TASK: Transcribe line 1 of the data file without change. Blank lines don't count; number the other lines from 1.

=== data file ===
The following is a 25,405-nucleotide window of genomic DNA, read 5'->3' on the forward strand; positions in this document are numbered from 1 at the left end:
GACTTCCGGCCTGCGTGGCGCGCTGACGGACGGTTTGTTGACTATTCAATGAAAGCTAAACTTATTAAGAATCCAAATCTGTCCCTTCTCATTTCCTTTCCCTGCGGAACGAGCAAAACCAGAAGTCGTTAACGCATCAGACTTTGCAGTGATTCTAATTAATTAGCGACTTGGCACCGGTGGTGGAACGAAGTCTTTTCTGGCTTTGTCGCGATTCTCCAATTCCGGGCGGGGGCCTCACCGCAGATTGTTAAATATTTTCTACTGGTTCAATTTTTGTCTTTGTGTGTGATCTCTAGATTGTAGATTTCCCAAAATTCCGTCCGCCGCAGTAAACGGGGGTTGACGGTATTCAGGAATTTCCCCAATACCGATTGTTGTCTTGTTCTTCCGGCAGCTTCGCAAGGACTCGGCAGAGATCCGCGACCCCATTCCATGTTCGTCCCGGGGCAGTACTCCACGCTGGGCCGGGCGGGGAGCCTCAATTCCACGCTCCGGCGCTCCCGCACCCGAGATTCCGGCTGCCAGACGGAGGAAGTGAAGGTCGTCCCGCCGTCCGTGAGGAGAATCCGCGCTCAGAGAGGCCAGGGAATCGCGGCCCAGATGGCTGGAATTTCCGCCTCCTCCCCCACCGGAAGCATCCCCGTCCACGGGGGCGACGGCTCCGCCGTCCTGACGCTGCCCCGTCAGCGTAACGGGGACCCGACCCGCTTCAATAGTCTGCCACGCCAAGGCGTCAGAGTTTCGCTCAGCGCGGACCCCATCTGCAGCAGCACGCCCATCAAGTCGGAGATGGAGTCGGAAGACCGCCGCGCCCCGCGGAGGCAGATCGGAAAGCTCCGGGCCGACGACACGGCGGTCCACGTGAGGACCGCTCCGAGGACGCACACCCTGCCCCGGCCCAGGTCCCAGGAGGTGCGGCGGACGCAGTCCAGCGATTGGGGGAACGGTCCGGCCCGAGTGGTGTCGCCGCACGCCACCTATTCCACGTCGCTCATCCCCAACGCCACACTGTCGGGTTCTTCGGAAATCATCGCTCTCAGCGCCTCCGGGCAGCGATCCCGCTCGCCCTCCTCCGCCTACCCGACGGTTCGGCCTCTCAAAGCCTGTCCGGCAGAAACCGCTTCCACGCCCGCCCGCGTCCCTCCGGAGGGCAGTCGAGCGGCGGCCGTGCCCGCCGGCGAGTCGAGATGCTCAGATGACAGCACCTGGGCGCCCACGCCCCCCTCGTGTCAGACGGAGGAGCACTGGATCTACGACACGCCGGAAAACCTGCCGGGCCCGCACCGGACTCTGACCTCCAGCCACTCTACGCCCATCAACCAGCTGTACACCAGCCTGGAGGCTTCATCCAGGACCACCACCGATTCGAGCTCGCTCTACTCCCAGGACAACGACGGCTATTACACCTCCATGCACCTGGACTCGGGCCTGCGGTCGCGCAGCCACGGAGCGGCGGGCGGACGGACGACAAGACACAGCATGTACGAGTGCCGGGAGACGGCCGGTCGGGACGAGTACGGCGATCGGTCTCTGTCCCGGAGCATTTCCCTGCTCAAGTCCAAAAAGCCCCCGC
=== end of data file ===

The following is a 25,405-nucleotide window of genomic DNA, read 5'->3' on the forward strand; positions in this document are numbered from 1 at the left end: